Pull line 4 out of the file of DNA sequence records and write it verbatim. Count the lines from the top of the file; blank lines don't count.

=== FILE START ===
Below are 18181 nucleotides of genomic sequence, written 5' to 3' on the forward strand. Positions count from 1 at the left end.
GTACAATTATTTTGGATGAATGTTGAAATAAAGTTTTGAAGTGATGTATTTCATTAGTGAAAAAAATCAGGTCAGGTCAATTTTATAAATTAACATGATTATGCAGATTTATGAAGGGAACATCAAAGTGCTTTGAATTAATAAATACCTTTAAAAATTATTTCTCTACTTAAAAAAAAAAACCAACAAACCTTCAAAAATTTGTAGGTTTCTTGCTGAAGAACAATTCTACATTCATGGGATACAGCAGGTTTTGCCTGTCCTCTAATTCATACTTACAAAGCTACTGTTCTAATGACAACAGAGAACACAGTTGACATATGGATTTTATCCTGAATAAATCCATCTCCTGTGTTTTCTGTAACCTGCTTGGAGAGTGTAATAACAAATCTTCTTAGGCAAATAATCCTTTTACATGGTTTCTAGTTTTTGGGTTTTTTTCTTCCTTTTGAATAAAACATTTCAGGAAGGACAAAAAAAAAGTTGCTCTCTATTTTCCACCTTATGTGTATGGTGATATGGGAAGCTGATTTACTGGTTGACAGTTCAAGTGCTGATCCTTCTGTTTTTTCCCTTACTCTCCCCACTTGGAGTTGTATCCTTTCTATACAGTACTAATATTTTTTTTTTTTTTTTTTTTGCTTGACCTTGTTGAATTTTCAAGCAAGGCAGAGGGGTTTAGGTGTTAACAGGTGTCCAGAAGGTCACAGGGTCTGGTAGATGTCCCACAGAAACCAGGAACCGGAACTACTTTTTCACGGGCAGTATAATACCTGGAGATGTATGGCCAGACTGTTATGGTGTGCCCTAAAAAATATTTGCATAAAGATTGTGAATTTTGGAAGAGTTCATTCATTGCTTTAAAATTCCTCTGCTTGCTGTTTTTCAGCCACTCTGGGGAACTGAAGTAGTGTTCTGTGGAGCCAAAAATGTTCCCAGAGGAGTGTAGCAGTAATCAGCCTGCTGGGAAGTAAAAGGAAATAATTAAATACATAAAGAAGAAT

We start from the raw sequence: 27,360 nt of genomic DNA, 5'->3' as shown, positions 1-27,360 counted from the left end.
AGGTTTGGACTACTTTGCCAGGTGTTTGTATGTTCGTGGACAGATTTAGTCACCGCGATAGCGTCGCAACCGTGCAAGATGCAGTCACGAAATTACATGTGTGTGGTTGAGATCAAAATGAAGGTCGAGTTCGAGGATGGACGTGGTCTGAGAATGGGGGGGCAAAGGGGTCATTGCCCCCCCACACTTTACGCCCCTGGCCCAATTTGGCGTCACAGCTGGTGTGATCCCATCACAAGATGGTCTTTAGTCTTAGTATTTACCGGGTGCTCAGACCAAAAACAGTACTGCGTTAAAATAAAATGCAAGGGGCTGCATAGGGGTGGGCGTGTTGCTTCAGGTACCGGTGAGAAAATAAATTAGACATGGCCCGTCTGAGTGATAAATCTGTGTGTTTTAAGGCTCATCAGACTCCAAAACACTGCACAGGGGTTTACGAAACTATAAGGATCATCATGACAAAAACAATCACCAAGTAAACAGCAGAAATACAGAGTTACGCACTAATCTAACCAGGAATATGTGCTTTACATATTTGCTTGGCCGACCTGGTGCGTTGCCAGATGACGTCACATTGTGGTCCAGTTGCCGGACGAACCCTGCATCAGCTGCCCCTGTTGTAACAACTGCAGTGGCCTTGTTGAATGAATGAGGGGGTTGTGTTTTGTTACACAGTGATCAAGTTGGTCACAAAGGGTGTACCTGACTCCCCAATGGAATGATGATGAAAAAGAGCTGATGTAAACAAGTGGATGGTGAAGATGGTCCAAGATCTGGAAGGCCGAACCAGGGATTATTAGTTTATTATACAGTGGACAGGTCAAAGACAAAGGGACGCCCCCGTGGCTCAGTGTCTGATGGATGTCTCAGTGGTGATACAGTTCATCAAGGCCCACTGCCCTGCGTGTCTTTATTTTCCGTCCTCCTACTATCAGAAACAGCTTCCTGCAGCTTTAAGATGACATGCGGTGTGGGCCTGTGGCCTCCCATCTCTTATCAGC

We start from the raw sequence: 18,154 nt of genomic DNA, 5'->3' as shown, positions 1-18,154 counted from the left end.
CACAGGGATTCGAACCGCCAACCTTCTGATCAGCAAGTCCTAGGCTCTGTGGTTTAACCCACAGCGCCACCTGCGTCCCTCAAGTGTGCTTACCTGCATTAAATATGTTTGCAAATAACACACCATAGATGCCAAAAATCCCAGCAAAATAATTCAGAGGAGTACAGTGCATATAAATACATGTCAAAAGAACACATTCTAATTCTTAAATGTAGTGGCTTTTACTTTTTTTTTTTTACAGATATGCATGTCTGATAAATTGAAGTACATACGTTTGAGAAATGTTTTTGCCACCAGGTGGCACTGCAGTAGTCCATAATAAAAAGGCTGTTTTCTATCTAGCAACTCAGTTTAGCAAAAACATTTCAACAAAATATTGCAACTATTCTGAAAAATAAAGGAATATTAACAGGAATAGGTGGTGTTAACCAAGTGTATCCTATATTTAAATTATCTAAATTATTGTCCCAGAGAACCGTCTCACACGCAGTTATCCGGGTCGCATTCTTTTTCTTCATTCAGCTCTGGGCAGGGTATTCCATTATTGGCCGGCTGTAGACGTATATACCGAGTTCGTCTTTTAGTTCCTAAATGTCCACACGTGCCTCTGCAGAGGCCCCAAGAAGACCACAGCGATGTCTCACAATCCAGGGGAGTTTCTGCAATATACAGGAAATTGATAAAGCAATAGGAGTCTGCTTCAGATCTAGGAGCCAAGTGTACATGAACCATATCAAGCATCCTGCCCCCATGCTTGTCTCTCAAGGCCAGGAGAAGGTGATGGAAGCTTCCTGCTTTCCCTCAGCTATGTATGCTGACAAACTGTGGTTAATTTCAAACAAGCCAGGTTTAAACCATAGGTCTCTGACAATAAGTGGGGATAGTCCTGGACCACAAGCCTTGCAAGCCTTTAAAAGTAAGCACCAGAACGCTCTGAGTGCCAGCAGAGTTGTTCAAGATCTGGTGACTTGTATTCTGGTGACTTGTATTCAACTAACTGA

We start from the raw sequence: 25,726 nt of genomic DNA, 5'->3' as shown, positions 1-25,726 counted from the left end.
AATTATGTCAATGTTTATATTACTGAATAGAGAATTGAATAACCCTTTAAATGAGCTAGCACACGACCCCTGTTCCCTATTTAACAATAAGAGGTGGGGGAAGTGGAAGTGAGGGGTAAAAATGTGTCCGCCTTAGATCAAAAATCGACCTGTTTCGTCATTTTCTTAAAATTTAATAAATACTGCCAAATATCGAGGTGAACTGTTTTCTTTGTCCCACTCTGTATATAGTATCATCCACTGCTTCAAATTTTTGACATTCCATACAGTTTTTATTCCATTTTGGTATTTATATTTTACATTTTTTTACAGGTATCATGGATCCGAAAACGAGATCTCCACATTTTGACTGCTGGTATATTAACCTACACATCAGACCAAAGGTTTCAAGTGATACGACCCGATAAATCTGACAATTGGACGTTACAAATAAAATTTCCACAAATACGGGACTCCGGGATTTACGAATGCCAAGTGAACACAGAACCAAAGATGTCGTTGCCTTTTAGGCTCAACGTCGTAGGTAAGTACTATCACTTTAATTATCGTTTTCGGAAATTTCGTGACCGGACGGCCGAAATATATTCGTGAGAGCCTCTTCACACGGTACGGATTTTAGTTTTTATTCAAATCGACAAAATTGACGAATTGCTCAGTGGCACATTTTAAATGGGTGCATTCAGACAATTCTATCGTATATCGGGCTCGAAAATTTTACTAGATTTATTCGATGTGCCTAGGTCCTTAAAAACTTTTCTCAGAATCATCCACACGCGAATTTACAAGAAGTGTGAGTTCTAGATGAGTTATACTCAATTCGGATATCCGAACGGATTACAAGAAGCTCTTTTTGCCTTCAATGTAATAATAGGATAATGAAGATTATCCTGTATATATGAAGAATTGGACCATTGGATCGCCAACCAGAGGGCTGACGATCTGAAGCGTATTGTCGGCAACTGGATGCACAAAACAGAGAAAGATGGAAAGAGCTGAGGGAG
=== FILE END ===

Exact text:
AGGTTTGGACTACTTTGCCAGGTGTTTGTATGTTCGTGGACAGATTTAGTCACCGCGATAGCGTCGCAACCGTGCAAGATGCAGTCACGAAATTACATGTGTGTGGTTGAGATCAAAATGAAGGTCGAGTTCGAGGATGGACGTGGTCTGAGAATGGGGGGGCAAAGGGGTCATTGCCCCCCCACACTTTACGCCCCTGGCCCAATTTGGCGTCACAGCTGGTGTGATCCCATCACAAGATGGTCTTTAGTCTTAGTATTTACCGGGTGCTCAGACCAAAAACAGTACTGCGTTAAAATAAAATGCAAGGGGCTGCATAGGGGTGGGCGTGTTGCTTCAGGTACCGGTGAGAAAATAAATTAGACATGGCCCGTCTGAGTGATAAATCTGTGTGTTTTAAGGCTCATCAGACTCCAAAACACTGCACAGGGGTTTACGAAACTATAAGGATCATCATGACAAAAACAATCACCAAGTAAACAGCAGAAATACAGAGTTACGCACTAATCTAACCAGGAATATGTGCTTTACATATTTGCTTGGCCGACCTGGTGCGTTGCCAGATGACGTCACATTGTGGTCCAGTTGCCGGACGAACCCTGCATCAGCTGCCCCTGTTGTAACAACTGCAGTGGCCTTGTTGAATGAATGAGGGGGTTGTGTTTTGTTACACAGTGATCAAGTTGGTCACAAAGGGTGTACCTGACTCCCCAATGGAATGATGATGAAAAAGAGCTGATGTAAACAAGTGGATGGTGAAGATGGTCCAAGATCTGGAAGGCCGAACCAGGGATTATTAGTTTATTATACAGTGGACAGGTCAAAGACAAAGGGACGCCCCCGTGGCTCAGTGTCTGATGGATGTCTCAGTGGTGATACAGTTCATCAAGGCCCACTGCCCTGCGTGTCTTTATTTTCCGTCCTCCTACTATCAGAAACAGCTTCCTGCAGCTTTAAGATGACATGCGGTGTGGGCCTGTGGCCTCCCATCTCTTATCAGC